Among the three bills, the revision to the Personal Information Protection Act (PIPA) is key because it enables the country to establish a unified enforcement agency to handle privacy issues.  The measure would upgrade the existing Private Information Promotion Commission, an advisory body, to an independent enforcement authority.

Although the bills are stuck in the lawmaking process, key observers believe they must pass before the current parliamentary term closes in the spring. Otherwise, lawmakers will face a strong backlash from businesses that need the data protection bills to pass in order to allow companies to use large anonymized datasets, incorporating them into their business strategies and product development.

The country is pushing for development in areas of Big Data, artificial intelligence and self-driving vehicles, so the government is focused on easing regulations in those emerging areas rather than restricting development. But it has also indicated it's aware of potential ethical, privacy issues as well.

— Canada —

Canada's government is also moving to update its national privacy law, with potential legislation before Parliament in 2020. Newly re-elected Prime Minister Justin Trudeau recently tasked his minster of innovation to work with the justice minister and attorney general in 2020 to create enhanced powers for the Office of the Privacy Commissioner of Canada.

In a recent mandate letter to Navdeep Bains, the minister of innovation, science and industry, Trudeau also directed Bains to work "to establish a new set of online rights" which could have a broad impact on tech companies and the digital advertising industry.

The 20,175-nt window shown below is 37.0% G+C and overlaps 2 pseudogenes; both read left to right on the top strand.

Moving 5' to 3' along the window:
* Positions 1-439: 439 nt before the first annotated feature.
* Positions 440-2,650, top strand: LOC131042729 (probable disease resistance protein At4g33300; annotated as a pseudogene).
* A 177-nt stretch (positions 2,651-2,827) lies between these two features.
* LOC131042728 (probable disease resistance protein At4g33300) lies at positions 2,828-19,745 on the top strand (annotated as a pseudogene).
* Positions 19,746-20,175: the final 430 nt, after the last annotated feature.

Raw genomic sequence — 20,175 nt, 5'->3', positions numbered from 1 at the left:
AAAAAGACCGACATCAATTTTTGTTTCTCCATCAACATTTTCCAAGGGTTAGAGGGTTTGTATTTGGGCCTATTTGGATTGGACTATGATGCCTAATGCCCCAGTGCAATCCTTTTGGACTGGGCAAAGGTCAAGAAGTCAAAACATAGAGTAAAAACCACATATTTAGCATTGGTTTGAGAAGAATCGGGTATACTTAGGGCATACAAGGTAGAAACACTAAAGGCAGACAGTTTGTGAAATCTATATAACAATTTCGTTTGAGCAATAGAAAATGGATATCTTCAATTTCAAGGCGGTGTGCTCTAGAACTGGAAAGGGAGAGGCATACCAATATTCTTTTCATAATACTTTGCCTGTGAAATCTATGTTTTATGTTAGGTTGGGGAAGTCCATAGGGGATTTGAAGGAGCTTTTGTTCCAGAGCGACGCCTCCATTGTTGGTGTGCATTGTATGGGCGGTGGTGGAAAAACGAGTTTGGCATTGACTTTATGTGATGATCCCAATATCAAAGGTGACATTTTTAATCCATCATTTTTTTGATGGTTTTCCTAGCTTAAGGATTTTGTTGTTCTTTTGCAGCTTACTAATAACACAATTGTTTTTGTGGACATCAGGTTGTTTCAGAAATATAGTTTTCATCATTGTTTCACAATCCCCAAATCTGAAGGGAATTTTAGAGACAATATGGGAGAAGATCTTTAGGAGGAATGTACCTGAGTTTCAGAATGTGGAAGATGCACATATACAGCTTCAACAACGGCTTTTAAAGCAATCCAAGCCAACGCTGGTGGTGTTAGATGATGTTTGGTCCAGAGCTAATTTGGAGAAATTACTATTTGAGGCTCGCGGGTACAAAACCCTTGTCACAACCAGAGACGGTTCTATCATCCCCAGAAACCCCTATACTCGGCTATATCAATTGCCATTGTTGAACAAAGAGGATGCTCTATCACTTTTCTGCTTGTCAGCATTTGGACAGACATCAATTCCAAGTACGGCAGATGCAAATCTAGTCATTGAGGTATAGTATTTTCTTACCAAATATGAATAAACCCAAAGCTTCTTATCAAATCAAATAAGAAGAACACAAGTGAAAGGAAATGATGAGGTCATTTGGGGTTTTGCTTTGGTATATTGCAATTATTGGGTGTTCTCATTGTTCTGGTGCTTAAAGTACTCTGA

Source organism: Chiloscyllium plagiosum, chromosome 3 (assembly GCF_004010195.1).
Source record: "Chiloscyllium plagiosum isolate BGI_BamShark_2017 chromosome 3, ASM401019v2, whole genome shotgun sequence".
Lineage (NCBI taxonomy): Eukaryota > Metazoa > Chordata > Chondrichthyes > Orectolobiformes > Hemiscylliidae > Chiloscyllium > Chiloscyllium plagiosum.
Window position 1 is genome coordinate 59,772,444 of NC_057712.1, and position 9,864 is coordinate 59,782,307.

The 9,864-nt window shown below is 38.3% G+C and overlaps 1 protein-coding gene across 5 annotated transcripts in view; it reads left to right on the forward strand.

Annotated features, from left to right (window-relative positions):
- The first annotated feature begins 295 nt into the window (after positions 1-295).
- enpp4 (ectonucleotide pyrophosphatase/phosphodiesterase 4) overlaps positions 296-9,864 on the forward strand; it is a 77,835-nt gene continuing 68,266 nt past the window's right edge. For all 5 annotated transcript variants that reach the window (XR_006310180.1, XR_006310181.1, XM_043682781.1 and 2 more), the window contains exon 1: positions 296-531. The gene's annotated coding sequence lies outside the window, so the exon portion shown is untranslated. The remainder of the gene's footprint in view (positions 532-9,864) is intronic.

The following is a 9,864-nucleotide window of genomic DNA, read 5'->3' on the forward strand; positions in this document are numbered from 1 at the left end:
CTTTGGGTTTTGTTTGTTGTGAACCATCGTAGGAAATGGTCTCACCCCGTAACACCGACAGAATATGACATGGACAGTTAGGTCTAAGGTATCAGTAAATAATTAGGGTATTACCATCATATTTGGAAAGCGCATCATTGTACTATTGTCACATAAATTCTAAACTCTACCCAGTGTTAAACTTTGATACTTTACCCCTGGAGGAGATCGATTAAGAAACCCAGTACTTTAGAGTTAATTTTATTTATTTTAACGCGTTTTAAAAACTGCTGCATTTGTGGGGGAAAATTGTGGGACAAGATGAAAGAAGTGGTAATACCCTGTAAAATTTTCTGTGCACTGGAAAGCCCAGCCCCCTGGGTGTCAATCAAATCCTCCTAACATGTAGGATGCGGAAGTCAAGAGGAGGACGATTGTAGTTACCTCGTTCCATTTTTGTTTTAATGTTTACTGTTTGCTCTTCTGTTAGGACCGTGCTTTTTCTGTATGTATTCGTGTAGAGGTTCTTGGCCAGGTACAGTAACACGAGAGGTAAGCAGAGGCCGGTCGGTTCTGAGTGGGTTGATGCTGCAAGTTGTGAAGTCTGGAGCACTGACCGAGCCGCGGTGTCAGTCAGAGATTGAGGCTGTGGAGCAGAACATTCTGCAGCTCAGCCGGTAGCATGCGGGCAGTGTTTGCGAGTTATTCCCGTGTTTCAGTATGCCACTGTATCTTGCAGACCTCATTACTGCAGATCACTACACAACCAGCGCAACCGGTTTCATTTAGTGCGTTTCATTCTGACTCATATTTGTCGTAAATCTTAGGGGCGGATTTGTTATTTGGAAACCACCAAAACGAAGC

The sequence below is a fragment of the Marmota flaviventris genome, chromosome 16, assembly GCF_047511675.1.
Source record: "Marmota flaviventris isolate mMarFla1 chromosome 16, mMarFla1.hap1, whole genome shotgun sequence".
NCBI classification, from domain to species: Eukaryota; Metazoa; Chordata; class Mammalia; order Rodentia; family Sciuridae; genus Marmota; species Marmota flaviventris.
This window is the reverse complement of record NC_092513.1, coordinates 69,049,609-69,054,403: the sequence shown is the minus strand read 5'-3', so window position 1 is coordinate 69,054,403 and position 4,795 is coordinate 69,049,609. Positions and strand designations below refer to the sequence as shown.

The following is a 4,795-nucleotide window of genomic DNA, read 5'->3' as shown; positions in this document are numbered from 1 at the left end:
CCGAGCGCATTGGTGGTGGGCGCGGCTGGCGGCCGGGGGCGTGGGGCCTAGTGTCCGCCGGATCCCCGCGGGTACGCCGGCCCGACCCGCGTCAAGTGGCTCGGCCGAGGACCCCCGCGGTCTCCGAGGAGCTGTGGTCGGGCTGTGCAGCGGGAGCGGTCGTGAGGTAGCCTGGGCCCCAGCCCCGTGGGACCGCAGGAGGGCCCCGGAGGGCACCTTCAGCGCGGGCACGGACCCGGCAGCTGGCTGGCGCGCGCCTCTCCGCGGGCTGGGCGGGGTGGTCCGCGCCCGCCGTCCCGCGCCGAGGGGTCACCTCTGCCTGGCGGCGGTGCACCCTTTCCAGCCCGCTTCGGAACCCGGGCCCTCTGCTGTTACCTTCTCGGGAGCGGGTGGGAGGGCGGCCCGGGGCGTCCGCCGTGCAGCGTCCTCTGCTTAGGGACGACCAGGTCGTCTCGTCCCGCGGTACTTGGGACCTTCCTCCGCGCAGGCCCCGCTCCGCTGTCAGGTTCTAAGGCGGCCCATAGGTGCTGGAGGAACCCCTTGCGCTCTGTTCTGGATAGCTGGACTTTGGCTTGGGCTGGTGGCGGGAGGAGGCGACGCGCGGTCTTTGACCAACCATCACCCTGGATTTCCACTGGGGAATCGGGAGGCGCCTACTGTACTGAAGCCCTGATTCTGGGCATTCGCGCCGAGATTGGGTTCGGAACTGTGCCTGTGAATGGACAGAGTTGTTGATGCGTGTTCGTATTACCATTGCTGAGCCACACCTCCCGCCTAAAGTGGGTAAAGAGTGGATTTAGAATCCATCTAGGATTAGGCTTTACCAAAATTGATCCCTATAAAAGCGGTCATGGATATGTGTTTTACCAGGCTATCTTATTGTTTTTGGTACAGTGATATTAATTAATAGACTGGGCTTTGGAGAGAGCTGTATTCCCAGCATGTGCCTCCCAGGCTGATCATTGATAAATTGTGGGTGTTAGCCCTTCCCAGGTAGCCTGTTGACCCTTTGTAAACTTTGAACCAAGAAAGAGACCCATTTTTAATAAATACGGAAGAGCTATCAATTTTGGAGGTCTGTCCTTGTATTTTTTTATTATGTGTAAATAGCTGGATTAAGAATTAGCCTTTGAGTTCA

Those new rights, Trudeau said, should include "data portability; the ability to withdraw, remove and erase basic personal data from a platform; the knowledge of how personal data is being used, including with a national advertising registry and the ability to withdraw consent for the sharing or sale of data; the ability to review and challenge the amount of personal data a company or government has collected; proactive data-security requirements; the ability to be informed when personal data is breached with appropriate compensation; and the ability to be free from online discrimination including bias and harassment."

Canada's privacy commissioner, Daniel Therrien, has been calling for stronger powers for his office, including the ability to levy fines for violations.

Therrien is also expected to take Facebook to court in early 2020. The privacy commissioner has said his office will file suit in Canada's Federal Court accusing Facebook not only of violating the nation's privacy laws as a result of the Cambridge Analytica privacy leak, but also of ignoring regulators' demands for changes.

This story was reported and written by Mike Swift, Cynthia Kroet, Matthew Newman, Ana Paula Candil, Wooyoung Lee, Sachiko Sakimaki, Xu Yuan, and Phoebe Seers.